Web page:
The expression of protein coding genes happens by the process of transcription. So promoters facilitate access of the RNA polymerase complex to DNA to begin transcribing a locus on the genome. The promoter of a gene often contains sequences that bind proteins called transcription factors, which play a role in various parts of the transcriptional process as well as components of RNA polymerase themselves (Such as a Pribnow box in prokaryotes, or a TATA box or an initiator element in animals).
So whether a gene is turned on and if so, how much it is turned on, is a property of how many transcription factor binding sites exist in the promoter, the nature of the transcription factors themselves in terms of their influence on transcription, and in eukaryotes and some archaea, epigenetic processes that control the access of transcriptional machinery to the locus being transcribed.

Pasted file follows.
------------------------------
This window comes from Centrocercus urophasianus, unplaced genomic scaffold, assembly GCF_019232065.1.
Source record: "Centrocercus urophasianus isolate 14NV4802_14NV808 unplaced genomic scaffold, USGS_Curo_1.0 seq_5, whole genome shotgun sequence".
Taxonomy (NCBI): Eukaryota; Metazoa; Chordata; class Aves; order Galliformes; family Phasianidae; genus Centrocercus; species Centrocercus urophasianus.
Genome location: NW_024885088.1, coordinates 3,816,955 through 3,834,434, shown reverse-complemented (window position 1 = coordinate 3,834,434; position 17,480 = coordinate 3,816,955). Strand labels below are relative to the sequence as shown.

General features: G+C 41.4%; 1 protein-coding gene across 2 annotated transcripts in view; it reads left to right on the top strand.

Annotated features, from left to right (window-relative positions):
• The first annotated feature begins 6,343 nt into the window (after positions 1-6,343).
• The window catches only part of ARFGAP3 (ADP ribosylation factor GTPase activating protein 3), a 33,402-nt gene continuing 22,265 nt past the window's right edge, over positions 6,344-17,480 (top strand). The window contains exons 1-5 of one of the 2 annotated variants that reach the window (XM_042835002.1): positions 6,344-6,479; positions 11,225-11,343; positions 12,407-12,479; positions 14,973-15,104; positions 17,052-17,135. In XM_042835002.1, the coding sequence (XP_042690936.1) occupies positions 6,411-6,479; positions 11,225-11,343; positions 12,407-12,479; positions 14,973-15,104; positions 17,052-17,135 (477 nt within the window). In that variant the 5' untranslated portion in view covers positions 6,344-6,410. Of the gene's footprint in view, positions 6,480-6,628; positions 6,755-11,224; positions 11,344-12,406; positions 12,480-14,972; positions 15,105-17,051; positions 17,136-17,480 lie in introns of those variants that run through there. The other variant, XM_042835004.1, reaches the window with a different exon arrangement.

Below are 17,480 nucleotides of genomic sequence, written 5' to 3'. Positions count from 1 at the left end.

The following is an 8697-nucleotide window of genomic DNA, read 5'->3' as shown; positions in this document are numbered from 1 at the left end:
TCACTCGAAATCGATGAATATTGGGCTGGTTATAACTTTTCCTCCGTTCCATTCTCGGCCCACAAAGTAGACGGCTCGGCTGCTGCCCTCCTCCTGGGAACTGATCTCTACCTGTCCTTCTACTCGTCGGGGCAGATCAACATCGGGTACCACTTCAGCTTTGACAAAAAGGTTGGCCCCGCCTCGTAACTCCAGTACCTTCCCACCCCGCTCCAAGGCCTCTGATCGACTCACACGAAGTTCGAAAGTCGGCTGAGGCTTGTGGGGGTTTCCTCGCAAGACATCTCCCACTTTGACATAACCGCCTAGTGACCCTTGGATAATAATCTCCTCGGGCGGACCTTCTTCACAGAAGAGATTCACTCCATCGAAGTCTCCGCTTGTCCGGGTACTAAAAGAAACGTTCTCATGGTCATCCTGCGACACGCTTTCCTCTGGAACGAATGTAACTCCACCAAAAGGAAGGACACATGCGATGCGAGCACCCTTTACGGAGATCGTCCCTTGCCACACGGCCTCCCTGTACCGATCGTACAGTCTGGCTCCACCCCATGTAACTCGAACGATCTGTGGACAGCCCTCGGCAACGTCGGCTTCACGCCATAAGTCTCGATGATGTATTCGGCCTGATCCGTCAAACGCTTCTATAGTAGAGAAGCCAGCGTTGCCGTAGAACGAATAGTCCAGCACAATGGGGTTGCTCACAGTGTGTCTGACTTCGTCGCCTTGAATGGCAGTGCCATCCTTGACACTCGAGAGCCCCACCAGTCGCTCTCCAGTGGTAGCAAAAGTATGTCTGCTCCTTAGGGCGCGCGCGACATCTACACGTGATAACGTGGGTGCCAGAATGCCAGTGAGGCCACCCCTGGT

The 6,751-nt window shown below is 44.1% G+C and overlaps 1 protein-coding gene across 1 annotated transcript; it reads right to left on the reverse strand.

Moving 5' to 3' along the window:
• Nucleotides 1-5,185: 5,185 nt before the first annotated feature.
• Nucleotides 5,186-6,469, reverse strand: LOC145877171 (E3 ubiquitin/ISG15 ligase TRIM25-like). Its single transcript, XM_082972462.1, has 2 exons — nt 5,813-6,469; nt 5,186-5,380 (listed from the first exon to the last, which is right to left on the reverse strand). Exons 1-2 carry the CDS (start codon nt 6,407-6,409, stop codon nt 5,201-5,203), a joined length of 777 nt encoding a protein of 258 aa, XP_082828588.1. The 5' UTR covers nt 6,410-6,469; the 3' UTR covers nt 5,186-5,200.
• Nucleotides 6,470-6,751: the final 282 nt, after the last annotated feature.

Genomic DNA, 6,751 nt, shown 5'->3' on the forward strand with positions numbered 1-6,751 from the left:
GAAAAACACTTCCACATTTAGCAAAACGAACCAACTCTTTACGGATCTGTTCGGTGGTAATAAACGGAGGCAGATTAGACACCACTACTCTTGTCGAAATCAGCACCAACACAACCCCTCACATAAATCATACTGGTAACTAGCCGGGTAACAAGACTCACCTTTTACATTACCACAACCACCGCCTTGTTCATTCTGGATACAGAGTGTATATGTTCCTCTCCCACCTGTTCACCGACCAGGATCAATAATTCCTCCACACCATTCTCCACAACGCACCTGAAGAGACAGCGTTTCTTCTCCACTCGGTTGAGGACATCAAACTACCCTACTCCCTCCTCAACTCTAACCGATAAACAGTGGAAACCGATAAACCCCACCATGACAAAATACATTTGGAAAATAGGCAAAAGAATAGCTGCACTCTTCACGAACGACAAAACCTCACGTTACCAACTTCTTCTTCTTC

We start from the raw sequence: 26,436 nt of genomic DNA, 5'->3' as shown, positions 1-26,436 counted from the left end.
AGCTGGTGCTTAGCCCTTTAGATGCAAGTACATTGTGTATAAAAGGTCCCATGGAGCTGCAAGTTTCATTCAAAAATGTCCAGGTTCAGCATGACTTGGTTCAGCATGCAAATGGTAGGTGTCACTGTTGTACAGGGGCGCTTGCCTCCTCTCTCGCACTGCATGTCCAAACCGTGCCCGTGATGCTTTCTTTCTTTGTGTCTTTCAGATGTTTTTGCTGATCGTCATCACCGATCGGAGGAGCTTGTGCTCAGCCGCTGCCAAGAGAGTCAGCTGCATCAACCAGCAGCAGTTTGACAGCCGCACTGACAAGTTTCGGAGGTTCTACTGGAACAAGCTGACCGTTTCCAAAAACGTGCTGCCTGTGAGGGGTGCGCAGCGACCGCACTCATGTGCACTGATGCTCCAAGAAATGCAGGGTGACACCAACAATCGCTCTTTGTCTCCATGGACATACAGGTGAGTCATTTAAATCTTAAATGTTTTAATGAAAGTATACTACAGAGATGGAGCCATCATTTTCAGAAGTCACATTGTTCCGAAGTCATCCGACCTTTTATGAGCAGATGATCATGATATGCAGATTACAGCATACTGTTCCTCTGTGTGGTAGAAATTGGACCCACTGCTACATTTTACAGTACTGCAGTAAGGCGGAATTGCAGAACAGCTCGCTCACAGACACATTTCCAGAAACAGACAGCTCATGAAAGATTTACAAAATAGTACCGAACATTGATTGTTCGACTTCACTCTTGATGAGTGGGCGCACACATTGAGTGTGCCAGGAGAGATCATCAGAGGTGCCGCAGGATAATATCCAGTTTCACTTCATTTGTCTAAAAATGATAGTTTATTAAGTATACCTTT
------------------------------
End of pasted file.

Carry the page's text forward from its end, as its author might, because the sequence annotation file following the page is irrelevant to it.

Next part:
So when you think about the two elements in a gene, think of a light (the bit of a gene that codes for proteins) and a dimmer (which controls how much RNA is made by the protein-coding bit)